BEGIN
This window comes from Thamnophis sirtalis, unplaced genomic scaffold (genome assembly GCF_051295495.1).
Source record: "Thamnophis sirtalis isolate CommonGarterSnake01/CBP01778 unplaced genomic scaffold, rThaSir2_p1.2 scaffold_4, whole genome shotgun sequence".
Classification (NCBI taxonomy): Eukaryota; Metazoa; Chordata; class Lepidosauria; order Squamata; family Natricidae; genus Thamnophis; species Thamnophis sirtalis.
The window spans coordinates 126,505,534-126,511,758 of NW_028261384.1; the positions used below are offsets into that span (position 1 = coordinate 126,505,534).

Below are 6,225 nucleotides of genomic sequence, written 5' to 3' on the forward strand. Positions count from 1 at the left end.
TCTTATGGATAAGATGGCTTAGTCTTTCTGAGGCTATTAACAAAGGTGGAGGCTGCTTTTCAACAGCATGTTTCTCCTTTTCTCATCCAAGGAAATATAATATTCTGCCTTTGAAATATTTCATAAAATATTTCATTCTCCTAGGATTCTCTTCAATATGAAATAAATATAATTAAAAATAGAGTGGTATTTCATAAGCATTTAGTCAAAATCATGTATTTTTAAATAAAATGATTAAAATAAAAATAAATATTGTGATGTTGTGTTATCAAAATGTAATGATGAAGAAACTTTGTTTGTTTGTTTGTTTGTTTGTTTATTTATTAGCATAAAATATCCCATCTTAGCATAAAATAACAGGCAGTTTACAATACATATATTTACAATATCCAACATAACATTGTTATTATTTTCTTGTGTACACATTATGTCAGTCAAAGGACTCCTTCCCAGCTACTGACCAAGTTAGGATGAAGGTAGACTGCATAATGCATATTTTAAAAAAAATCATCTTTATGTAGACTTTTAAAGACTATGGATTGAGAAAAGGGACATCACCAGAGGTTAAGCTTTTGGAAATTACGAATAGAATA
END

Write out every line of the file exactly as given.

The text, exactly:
This window comes from Thamnophis sirtalis, unplaced genomic scaffold (genome assembly GCF_051295495.1).
Source record: "Thamnophis sirtalis isolate CommonGarterSnake01/CBP01778 unplaced genomic scaffold, rThaSir2_p1.2 scaffold_4, whole genome shotgun sequence".
Classification (NCBI taxonomy): Eukaryota; Metazoa; Chordata; class Lepidosauria; order Squamata; family Natricidae; genus Thamnophis; species Thamnophis sirtalis.
The window spans coordinates 126,505,534-126,511,758 of NW_028261384.1; the positions used below are offsets into that span (position 1 = coordinate 126,505,534).

Below are 6,225 nucleotides of genomic sequence, written 5' to 3' on the forward strand. Positions count from 1 at the left end.
TCTTATGGATAAGATGGCTTAGTCTTTCTGAGGCTATTAACAAAGGTGGAGGCTGCTTTTCAACAGCATGTTTCTCCTTTTCTCATCCAAGGAAATATAATATTCTGCCTTTGAAATATTTCATAAAATATTTCATTCTCCTAGGATTCTCTTCAATATGAAATAAATATAATTAAAAATAGAGTGGTATTTCATAAGCATTTAGTCAAAATCATGTATTTTTAAATAAAATGATTAAAATAAAAATAAATATTGTGATGTTGTGTTATCAAAATGTAATGATGAAGAAACTTTGTTTGTTTGTTTGTTTGTTTGTTTATTTATTAGCATAAAATATCCCATCTTAGCATAAAATAACAGGCAGTTTACAATACATATATTTACAATATCCAACATAACATTGTTATTATTTTCTTGTGTACACATTATGTCAGTCAAAGGACTCCTTCCCAGCTACTGACCAAGTTAGGATGAAGGTAGACTGCATAATGCATATTTTAAAAAAAATCATCTTTATGTAGACTTTTAAAGACTATGGATTGAGAAAAGGGACATCACCAGAGGTTAAGCTTTTGGAAATTACGAATAGAATA